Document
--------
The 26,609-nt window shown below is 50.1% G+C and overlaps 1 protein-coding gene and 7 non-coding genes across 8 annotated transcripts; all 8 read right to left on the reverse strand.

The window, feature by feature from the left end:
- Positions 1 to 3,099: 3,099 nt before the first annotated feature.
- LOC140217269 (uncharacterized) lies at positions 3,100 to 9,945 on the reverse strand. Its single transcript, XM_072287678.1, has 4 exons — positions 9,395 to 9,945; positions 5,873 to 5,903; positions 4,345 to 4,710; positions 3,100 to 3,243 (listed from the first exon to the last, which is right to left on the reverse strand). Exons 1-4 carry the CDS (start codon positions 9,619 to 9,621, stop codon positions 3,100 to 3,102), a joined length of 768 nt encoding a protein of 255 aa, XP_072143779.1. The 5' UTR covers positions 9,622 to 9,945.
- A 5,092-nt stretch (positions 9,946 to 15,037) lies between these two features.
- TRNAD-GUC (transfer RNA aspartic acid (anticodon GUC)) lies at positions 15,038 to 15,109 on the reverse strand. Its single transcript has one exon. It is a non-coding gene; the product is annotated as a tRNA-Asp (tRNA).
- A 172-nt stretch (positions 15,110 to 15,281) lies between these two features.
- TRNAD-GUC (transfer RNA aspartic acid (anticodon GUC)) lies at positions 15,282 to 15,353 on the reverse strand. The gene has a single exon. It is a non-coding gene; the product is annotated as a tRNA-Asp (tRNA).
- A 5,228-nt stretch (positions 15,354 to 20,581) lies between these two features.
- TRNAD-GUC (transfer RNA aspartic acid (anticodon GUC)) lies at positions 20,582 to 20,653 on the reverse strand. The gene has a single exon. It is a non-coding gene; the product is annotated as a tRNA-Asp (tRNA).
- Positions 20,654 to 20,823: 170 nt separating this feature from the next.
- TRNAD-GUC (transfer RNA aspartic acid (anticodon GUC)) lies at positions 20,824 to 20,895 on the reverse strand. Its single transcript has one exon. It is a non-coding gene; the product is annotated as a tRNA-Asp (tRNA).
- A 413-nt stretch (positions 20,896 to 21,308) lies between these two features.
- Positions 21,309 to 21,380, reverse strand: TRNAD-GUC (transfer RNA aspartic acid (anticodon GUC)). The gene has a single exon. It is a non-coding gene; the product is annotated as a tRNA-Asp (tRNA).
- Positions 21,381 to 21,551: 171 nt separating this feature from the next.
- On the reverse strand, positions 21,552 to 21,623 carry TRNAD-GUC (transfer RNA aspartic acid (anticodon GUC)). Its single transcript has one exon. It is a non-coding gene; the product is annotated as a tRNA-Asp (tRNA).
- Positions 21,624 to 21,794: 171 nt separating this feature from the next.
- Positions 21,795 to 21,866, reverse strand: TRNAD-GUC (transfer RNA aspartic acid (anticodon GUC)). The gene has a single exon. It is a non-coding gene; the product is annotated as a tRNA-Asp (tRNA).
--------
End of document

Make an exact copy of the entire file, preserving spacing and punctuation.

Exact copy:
The 26,609-nt window shown below is 50.1% G+C and overlaps 1 protein-coding gene and 7 non-coding genes across 8 annotated transcripts; all 8 read right to left on the reverse strand.

The window, feature by feature from the left end:
- Positions 1 to 3,099: 3,099 nt before the first annotated feature.
- LOC140217269 (uncharacterized) lies at positions 3,100 to 9,945 on the reverse strand. Its single transcript, XM_072287678.1, has 4 exons — positions 9,395 to 9,945; positions 5,873 to 5,903; positions 4,345 to 4,710; positions 3,100 to 3,243 (listed from the first exon to the last, which is right to left on the reverse strand). Exons 1-4 carry the CDS (start codon positions 9,619 to 9,621, stop codon positions 3,100 to 3,102), a joined length of 768 nt encoding a protein of 255 aa, XP_072143779.1. The 5' UTR covers positions 9,622 to 9,945.
- A 5,092-nt stretch (positions 9,946 to 15,037) lies between these two features.
- TRNAD-GUC (transfer RNA aspartic acid (anticodon GUC)) lies at positions 15,038 to 15,109 on the reverse strand. Its single transcript has one exon. It is a non-coding gene; the product is annotated as a tRNA-Asp (tRNA).
- A 172-nt stretch (positions 15,110 to 15,281) lies between these two features.
- TRNAD-GUC (transfer RNA aspartic acid (anticodon GUC)) lies at positions 15,282 to 15,353 on the reverse strand. The gene has a single exon. It is a non-coding gene; the product is annotated as a tRNA-Asp (tRNA).
- A 5,228-nt stretch (positions 15,354 to 20,581) lies between these two features.
- TRNAD-GUC (transfer RNA aspartic acid (anticodon GUC)) lies at positions 20,582 to 20,653 on the reverse strand. The gene has a single exon. It is a non-coding gene; the product is annotated as a tRNA-Asp (tRNA).
- Positions 20,654 to 20,823: 170 nt separating this feature from the next.
- TRNAD-GUC (transfer RNA aspartic acid (anticodon GUC)) lies at positions 20,824 to 20,895 on the reverse strand. Its single transcript has one exon. It is a non-coding gene; the product is annotated as a tRNA-Asp (tRNA).
- A 413-nt stretch (positions 20,896 to 21,308) lies between these two features.
- Positions 21,309 to 21,380, reverse strand: TRNAD-GUC (transfer RNA aspartic acid (anticodon GUC)). The gene has a single exon. It is a non-coding gene; the product is annotated as a tRNA-Asp (tRNA).
- Positions 21,381 to 21,551: 171 nt separating this feature from the next.
- On the reverse strand, positions 21,552 to 21,623 carry TRNAD-GUC (transfer RNA aspartic acid (anticodon GUC)). Its single transcript has one exon. It is a non-coding gene; the product is annotated as a tRNA-Asp (tRNA).
- Positions 21,624 to 21,794: 171 nt separating this feature from the next.
- Positions 21,795 to 21,866, reverse strand: TRNAD-GUC (transfer RNA aspartic acid (anticodon GUC)). The gene has a single exon. It is a non-coding gene; the product is annotated as a tRNA-Asp (tRNA).